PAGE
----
The deal will be approved only if ED&F MAN divests its newly-built Brindisi refinery in Italy to allow adequate competition in the market.
Approval comes after the Commission launched an in-depth investigation last November into the acquisitions’ impact on competition in Central Europe and a potential sugar price hike. The deadline on a decision had been postponed on two occasions after concerns were raised.
Joaquín Almunia, commission vice president in charge of competition policy, said: “The current high prices and scarcity of sugar across the EU make it all the more important to maintain competition on the already concentrated European sugar markets.”
“The divestment of the Brindisi refinery ensures that the merged entity will face a viable competitor in the Italian market," he continued.
Germany company Südzucker, the market leader in Italy, would control over 50% of the Italian market if it were to hold on to the Brindisi refinery, the second biggest raw cane sugar refinery in Europe.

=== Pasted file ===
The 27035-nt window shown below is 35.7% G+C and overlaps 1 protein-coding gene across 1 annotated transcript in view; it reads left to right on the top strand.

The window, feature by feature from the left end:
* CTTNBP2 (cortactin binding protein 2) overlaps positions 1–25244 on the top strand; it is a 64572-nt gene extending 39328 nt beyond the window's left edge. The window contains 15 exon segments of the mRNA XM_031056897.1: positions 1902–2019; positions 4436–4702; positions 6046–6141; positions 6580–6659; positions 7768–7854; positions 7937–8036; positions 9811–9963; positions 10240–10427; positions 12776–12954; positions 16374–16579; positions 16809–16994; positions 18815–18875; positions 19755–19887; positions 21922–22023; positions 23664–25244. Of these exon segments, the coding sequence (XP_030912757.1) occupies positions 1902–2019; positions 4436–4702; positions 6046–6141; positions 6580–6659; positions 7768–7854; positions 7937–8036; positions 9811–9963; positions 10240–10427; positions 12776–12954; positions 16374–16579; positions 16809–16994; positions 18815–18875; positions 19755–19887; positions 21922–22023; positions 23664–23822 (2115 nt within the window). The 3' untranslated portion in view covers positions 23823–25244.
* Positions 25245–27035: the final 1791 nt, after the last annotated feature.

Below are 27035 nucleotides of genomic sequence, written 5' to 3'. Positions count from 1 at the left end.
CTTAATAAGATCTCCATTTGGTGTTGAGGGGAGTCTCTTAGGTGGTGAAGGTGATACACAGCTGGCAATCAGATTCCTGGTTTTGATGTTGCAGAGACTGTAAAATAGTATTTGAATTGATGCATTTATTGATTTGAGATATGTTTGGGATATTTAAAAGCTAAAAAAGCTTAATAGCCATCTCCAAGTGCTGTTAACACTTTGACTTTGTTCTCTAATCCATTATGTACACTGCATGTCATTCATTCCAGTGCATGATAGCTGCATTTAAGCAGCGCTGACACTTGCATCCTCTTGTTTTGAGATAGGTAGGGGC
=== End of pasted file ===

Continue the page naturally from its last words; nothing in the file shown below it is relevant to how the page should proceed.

The Commission therefore has required ED&F MAN to divest its interests in the plant in order for the acquisition to go ahead.
“The Commission's investigation confirmed that as regards Italy the market for the supply of sugar to industrial customers remains national. The significant imports into Italy are not a sign of functioning cross-border price arbitrage, but a consequence of the limited Italian production quota imposed by regulation,” said the Commission in its release.
Südzucker reached an agreement with ED&F MAN in May last year to acquire a 25% stake in the company for €187.6m.
The deal was struck as the EU sugar market was experiencing a period of high prices and sugar scarcity.